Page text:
Domesticated breed discus show very limited behaviour compared to wilds. Wilds act much more like other chichlids and show much more communication. The breeding behaviour is diferent as well. Decades of breeding domesticated discus seems to have a serious impact on their ability to raise fry or even spawn. Is this coused by inbreeding for example or is the reason in the fact that discus don't raise broods when they consider the environment is to dangerous or the conditions are to bad for fry? For people that doubt the intellects of fish and still think fish are stupid I will give an example. Discus rarely raise small batches of wigglers. If the number is below 30 there is a small change but below 20 they just don't raise the batch and often eat them or ignore the fry. Some of the fry might manage dough. The reason is simple. Raising their fry takes an awful lot of commitment and energy. It is not worth to raise only 20 fry becouse (in nature) maybe 1 will make it. New eggs can be produced within a week time. An other example. If a pair spawns in a home aquarium in a bussy living room with kids around there is a large chance they will eat the spawn. Simply becouse the environment is not save to raise fry.
 

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Since this is a theory, string responses can be quite long and opinionated. I believe there is no "real" answer to the pair bonding habits of a family as large as and geographically diverse as Cichlidae. This makes me think the phenomina we see in our aquariums is a combined result of the familys resilience and the very stable conditions we strive to keep our aquariums in.

To keep things short I will go to just one example of nature NOT being stable - the Amazon basin. Annually it cycles from isolated pockets of almost standing water and slow flowing tracts to flooding and raging waterway that covers, in some locals, over 80% of the land surface. The infusion of water is sourced in both an intense rainy season and/or a spring run-off of melted snow and ice from the mountains. Once things stabilize, THEN our cichlids pair and spawn and remain bonded until the conditions destabilize again - virtually ad infininatum.

So the pair bonding does for the most part exist - not forever but during favorable conditions for spawning. There are species which do not form strong pair bonds and I suggest their native habitat is more conducive to short spawning conditions.

Remember, this is just a theory but it makes sense to me.
 

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What if, in theory, we used one of our cichlid tanks to test the theory I have just presented. Very slowly over a years time we drop the temperature and water circulation (available oxygen). I bet our cichlids metabolism would slow down and they would stop spawning. Hold these conditions in our tank for 2 months then slowly start raising temperature and circulation. Apetites will return, and particularly the females who start to ripen up for mating, and territorial and sexual aggression will increase. And so on-------.
 

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Interesting theory Lestango. Like I wrote before I stick to Discus in my examples and theories.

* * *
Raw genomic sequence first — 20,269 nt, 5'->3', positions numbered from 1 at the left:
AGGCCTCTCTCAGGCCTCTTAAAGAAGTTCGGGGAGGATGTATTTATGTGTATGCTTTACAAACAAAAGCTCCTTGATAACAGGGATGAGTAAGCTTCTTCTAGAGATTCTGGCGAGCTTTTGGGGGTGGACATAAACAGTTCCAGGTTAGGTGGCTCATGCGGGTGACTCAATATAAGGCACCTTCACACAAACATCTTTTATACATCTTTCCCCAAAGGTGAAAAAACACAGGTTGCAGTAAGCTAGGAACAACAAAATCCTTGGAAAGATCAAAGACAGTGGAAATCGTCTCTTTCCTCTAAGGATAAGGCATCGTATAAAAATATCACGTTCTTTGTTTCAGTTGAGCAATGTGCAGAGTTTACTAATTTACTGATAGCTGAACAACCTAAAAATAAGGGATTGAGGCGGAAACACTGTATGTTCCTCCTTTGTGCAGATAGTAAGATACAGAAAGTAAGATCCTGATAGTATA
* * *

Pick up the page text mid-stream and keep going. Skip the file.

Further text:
Some people actualy use temperature, PH, GH and flow to induce spawning of wild discus. I know a breeder that keeps the GH steady and very low and let the PH shift from 7 to 5,5 in a period of approximately a week, performs a large wc and the cycle starts over again. Some keep the PH steady and work with the GH to drop. Some let the water degrade and perform a large water change with fresh soft water (approximately 6 F cooler) to induce spawning.

To simulate the seasonal shift in our home aquarium like in the Amazon happends is just not posible. Pressure of the water height is also part of this becouse there can be 6 meter height diference between dry season and wet season. We can simulate small parts of it like you mentioned and this methods are used by breeders already for several decades.

A specie that needs a seasonal temperature change are Gymnogeophagus species. Without the temperature shift they don't get their rest and regeneration period and often those fish die within 2 years while their normal age is around 8 years.
 

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Dutch Dude said:
Number6,....discus can form a strong pair bond in our home aquarium but not necessarily. There are plenty of stories where people experience a pair falls appart and the female start spawning with an other male.
This is to be expected. Pair bonding is not a binary situation but simply a descriptive way to label a set of behaviors in certain species. A species would likely be quite short lived if they locked themselves onto a single mate without re-evaluating once in a while... I am sure that if we studied their behavior long enough we would document all the usual breeding strategies seen in other pair bonding animals like birds...

Using human terms for fun: cheating, divorce, re-marriage and adoptions can all be seen!

I also agree with what you mention about the "rules". I can't see it in Discus due to size limitations but I have seen it first hand in apistogramma when I have kept 60 in a 75g tank or other situations that mimic more natural conditions for a species. Behavior that used to seem strange or at odds with survival instincts then made sense!
:thumb:
 

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Fascinating stuff. Any primary literature on this? I know cichlids get a good deal of interest when it comes to parental care.

An interesting experiment might be to "bond" a female with a 'mediocre' male.... then down the road, add a fairly attractive male to see who she hooks up with.

I've seen sort of this kinda thing with my severums. One female and a sorta bland male spawned once in the 75g. I moved them into the 125g together, where the female took quite a liking to my stunning turquoise male. They spawned several times.

Very analogous to people: My bland male sev is a fairly perceptive fish. He's got a personality that's pretty interesting. Swims down and presses an eye up against the glass when I'm futzing with a filter underneath. Of course all of the females seem to like the good looker, who I don't think has as much going on inside. :lol:

-Ryan
 

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There are tons of primary information.

Here in the less temporate waters of North America, the sunfish and black basses demonstrate parental care not unlike cichlids, but to my knowledge do not pair off for other than the actual spawning. I cannot think of a single example where pair bonding as we know it with cichlids occurs in waters where the spawning period is as short as the North American waters.

In Arkansas where I lived for a while, the black-bass species might spawn 3-4 times during a warm summer while in Minnesota only 1-2 times. I have watched many male Largemouth Bass guarding eggs and fry against raiding bluegills.